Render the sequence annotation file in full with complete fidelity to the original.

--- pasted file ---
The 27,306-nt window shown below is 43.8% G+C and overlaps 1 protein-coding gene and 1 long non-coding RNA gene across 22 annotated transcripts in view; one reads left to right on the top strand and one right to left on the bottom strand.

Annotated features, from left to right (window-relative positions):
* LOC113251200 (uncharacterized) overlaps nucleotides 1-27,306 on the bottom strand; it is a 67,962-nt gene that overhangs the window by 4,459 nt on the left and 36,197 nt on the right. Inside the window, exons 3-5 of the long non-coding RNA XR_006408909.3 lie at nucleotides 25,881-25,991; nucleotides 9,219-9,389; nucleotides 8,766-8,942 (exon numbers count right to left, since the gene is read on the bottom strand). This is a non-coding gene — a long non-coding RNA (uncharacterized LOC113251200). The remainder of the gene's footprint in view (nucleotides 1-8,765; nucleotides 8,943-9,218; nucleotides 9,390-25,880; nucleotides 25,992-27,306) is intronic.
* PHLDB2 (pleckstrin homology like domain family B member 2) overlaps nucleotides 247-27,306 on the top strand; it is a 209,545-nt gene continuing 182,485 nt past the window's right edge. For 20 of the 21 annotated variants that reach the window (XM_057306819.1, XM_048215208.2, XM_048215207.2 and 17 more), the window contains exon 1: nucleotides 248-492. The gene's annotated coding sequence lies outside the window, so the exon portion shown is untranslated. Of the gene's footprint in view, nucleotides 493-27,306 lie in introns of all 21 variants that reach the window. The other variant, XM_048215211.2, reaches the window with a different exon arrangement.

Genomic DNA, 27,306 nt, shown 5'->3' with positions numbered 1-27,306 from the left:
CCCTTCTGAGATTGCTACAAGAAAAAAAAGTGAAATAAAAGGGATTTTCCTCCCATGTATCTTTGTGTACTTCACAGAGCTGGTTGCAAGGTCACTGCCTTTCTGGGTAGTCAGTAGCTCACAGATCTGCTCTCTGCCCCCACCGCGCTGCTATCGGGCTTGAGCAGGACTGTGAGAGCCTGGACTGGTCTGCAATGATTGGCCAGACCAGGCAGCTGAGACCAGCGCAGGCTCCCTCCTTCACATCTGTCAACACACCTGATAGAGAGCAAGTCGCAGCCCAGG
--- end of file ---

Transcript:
The 27,306-nt window shown below is 43.8% G+C and overlaps 1 protein-coding gene and 1 long non-coding RNA gene across 22 annotated transcripts in view; one reads left to right on the top strand and one right to left on the bottom strand.

Annotated features, from left to right (window-relative positions):
* LOC113251200 (uncharacterized) overlaps nucleotides 1-27,306 on the bottom strand; it is a 67,962-nt gene that overhangs the window by 4,459 nt on the left and 36,197 nt on the right. Inside the window, exons 3-5 of the long non-coding RNA XR_006408909.3 lie at nucleotides 25,881-25,991; nucleotides 9,219-9,389; nucleotides 8,766-8,942 (exon numbers count right to left, since the gene is read on the bottom strand). This is a non-coding gene — a long non-coding RNA (uncharacterized LOC113251200). The remainder of the gene's footprint in view (nucleotides 1-8,765; nucleotides 8,943-9,218; nucleotides 9,390-25,880; nucleotides 25,992-27,306) is intronic.
* PHLDB2 (pleckstrin homology like domain family B member 2) overlaps nucleotides 247-27,306 on the top strand; it is a 209,545-nt gene continuing 182,485 nt past the window's right edge. For 20 of the 21 annotated variants that reach the window (XM_057306819.1, XM_048215208.2, XM_048215207.2 and 17 more), the window contains exon 1: nucleotides 248-492. The gene's annotated coding sequence lies outside the window, so the exon portion shown is untranslated. Of the gene's footprint in view, nucleotides 493-27,306 lie in introns of all 21 variants that reach the window. The other variant, XM_048215211.2, reaches the window with a different exon arrangement.

Genomic DNA, 27,306 nt, shown 5'->3' with positions numbered 1-27,306 from the left:
CCCTTCTGAGATTGCTACAAGAAAAAAAAGTGAAATAAAAGGGATTTTCCTCCCATGTATCTTTGTGTACTTCACAGAGCTGGTTGCAAGGTCACTGCCTTTCTGGGTAGTCAGTAGCTCACAGATCTGCTCTCTGCCCCCACCGCGCTGCTATCGGGCTTGAGCAGGACTGTGAGAGCCTGGACTGGTCTGCAATGATTGGCCAGACCAGGCAGCTGAGACCAGCGCAGGCTCCCTCCTTCACATCTGTCAACACACCTGATAGAGAGCAAGTCGCAGCCCAGG